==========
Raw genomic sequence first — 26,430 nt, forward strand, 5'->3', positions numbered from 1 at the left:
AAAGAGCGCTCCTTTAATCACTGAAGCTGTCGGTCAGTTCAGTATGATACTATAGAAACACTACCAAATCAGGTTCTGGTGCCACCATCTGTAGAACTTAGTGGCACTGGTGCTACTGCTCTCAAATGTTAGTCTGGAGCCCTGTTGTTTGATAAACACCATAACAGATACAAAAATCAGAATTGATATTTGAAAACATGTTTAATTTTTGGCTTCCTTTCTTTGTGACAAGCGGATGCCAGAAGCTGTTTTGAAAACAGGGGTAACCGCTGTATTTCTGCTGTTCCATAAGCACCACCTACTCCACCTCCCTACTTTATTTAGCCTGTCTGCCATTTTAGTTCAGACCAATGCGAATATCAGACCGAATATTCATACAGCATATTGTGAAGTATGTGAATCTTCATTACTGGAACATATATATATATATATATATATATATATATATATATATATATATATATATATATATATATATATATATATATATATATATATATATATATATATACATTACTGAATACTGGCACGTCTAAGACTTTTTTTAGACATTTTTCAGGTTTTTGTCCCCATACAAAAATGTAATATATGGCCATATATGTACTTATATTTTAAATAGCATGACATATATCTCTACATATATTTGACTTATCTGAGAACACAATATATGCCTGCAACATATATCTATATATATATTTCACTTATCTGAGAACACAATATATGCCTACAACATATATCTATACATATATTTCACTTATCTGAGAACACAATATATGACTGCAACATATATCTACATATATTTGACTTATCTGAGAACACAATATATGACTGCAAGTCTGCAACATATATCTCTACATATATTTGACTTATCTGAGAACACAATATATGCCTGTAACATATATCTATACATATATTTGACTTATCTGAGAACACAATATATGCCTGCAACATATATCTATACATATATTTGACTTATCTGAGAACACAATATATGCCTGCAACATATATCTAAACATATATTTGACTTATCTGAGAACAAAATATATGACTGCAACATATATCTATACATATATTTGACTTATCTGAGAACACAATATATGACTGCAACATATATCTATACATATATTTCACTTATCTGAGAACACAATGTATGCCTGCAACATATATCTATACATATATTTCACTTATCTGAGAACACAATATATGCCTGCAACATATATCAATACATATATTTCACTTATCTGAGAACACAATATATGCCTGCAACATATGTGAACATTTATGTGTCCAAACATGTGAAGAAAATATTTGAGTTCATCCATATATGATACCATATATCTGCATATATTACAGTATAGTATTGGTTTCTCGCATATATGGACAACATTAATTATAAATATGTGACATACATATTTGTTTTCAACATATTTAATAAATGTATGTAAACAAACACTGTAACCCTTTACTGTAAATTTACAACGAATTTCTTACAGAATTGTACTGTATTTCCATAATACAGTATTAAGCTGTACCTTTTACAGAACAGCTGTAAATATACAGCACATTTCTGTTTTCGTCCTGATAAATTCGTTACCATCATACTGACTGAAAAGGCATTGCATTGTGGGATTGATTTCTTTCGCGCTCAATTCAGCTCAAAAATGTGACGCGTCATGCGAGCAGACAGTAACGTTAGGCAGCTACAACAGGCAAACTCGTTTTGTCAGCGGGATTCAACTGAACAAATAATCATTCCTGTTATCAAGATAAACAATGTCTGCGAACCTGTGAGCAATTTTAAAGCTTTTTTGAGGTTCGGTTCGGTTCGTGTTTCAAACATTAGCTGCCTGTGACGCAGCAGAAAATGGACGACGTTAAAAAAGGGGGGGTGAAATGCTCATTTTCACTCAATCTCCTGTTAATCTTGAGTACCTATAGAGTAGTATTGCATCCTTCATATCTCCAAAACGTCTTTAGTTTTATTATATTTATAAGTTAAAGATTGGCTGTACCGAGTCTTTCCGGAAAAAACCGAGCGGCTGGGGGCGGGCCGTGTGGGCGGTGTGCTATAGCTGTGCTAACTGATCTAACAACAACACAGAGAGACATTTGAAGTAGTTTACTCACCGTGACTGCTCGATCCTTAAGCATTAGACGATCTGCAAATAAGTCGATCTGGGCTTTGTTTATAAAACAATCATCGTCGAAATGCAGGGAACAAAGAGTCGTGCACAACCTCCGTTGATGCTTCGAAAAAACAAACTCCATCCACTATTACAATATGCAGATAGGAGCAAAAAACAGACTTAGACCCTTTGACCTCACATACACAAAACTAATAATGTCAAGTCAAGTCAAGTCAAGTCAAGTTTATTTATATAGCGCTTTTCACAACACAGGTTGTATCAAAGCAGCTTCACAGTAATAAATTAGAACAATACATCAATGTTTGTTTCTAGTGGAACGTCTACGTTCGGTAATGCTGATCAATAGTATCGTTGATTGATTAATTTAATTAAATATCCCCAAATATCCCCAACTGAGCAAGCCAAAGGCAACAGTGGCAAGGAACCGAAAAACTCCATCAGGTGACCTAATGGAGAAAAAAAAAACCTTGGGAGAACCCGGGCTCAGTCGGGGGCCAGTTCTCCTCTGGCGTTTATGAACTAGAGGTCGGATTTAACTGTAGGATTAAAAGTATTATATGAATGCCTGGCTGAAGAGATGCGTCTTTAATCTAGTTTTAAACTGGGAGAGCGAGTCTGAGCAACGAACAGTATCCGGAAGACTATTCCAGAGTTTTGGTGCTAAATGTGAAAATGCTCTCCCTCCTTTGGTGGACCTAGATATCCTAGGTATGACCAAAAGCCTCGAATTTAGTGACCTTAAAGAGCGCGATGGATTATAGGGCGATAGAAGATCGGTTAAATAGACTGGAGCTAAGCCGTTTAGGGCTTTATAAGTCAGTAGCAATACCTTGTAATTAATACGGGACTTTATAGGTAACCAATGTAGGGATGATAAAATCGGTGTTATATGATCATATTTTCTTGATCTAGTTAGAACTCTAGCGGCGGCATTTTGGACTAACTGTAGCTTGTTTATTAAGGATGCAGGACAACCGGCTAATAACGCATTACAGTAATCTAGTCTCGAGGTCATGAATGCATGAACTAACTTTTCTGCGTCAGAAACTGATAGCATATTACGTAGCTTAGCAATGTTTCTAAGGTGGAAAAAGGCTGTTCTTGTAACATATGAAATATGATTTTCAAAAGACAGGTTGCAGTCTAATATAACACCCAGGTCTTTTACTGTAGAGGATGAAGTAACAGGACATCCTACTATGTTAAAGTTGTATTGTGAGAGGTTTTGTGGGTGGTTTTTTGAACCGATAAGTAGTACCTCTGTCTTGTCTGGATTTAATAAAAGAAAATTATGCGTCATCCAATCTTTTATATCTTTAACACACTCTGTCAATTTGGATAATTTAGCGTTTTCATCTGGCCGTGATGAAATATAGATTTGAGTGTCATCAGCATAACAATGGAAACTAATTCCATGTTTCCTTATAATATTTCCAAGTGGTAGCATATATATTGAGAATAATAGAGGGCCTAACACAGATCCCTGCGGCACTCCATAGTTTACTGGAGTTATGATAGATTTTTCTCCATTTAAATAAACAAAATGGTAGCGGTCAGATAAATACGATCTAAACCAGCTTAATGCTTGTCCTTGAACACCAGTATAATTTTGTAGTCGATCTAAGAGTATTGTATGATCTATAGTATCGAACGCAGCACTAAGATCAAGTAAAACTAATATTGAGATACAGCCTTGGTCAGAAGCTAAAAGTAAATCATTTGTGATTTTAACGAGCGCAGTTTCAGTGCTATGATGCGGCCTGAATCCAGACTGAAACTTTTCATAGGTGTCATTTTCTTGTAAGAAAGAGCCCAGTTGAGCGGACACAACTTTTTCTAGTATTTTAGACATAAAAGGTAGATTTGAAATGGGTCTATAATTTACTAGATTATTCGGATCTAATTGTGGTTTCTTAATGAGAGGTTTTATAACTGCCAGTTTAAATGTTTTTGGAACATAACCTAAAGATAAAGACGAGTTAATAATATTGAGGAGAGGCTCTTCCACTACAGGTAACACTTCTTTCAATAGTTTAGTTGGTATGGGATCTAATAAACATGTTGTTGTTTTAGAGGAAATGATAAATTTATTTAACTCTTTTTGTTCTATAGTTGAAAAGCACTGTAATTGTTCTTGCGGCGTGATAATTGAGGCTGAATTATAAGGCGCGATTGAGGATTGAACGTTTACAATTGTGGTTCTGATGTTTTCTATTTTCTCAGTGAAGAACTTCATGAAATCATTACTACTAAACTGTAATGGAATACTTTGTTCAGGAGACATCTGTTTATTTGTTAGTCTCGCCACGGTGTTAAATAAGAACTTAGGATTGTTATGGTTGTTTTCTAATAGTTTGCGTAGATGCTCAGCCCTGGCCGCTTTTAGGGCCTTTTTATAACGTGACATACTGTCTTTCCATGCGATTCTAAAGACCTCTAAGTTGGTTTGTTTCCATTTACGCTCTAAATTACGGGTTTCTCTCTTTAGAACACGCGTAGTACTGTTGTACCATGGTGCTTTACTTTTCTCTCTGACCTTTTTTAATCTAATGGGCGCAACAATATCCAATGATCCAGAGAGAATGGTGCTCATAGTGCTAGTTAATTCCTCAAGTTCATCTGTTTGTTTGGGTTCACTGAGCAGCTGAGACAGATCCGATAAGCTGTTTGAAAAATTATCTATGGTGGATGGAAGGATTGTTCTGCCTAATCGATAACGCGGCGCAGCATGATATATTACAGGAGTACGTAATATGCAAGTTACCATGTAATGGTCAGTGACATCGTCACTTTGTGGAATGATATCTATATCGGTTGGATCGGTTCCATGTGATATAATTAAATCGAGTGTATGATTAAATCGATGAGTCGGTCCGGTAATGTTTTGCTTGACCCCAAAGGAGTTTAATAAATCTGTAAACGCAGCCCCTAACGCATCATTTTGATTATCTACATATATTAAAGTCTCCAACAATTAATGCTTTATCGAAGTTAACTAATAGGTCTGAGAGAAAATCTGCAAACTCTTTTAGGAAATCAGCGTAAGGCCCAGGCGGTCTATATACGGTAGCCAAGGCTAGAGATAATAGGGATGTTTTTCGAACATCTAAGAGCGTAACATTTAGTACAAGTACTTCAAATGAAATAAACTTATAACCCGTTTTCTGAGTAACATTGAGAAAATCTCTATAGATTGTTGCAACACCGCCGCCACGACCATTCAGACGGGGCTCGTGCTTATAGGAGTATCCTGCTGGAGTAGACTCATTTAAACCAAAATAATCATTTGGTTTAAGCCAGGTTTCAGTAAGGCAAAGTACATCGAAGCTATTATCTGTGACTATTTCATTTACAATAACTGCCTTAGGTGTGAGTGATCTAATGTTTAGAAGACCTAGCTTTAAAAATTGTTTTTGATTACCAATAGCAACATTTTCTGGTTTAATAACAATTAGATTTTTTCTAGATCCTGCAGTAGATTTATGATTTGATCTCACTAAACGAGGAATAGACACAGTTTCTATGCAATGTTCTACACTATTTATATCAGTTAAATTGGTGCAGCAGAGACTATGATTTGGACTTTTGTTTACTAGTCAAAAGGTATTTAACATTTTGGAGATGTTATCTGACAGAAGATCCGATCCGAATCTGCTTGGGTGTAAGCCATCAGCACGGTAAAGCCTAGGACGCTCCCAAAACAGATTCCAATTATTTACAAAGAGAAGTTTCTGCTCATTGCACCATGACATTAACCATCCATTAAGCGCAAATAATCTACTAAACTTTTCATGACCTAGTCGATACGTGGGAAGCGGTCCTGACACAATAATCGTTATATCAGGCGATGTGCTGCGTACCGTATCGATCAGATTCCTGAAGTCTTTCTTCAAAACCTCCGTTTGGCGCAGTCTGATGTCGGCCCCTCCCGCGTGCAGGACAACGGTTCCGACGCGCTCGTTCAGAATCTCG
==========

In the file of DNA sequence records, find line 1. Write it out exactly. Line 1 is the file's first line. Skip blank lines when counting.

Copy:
Raw genomic sequence first — 26,430 nt, forward strand, 5'->3', positions numbered from 1 at the left: